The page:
“Through my art I try to convey the essential values of peace, love, and harmony, the essential values of the true artist. If I express myself in this way, then I do not have to be recognized as a great artist to realize my human potential. That is my goal as an artist. “ ~Gerhard Juchum
Gerhard Juchum was born of German parents on November 15, 1932 in Hetzeldorf, Romania.
He emigrated to Vancouver, British Columbia in October, 1968, working as a veterinarian for the federal government, at the same time studying philosophy, sociology and art.
His guerrilla sculptures soon appeared around the city. The Lovers I, clandestinely erected at English Bay Beach in 1972, raised the ire of the Vancouver Parks Board, who grew tired of hauling the artist’s work to the dump.
Undeterred, in 1973 Juchum created The Lovers II, again ”donating” it to the public. The parks board threatened to sue. Later that year, however, the Vancouver City Hall Art Committee relented, giving the statue its present home on the west lawn of Vancouver’s City Hall.
Tragically, 4-years-later, Gerhard Juchum was killed in a fiery car crash, on his way to a weekend getaway on Vancouver Island. He was just 44.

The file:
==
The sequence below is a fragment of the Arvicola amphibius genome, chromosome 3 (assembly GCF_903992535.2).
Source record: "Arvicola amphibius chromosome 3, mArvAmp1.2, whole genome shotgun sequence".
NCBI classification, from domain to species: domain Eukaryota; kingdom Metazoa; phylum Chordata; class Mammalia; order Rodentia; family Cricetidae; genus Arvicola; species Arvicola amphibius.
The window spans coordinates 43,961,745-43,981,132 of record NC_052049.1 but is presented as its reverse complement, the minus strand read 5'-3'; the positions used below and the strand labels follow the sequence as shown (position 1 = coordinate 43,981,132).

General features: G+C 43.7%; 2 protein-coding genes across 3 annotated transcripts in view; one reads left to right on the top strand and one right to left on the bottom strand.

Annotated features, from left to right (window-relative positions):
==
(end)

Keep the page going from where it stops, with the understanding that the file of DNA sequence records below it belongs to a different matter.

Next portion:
In 1983, I held various positions at Vancouver’s Mountain Equipment Co-op, including photographer for their biannual catalogue. I’d impertinently used the male lover to model the co-op’s “Klettersack” day-climbing pack. I was shooting for the summer catalogue, which was always a challenge in winter — summer catalogue photographs often looked dreary, while winter catalogues, photographed in summer, had models cooking in parkas and balaclavas.
The low winter sun provides my favourite light. I returned to City Hall with my Mamiyaflex medium-format camera loaded with Ilford FP-4 film. The cold December sun was about to set, strongly backlighting the scene. I shot just two frames (#5 and #6 of 12) — without a great deal of confidence I’d nailed the difficult exposure.
In fact, I never took took this image beyond the contact-sheet until last year, when I scanned the negative (originally exposed at 125ASA, developed in Ilford ID-11 1:1 for 9 minutes). What I discovered was a rich negative with excellent detail in the shadows and in all but the brightest highlights — which is exactly how I’d originally pre-visualized the scene.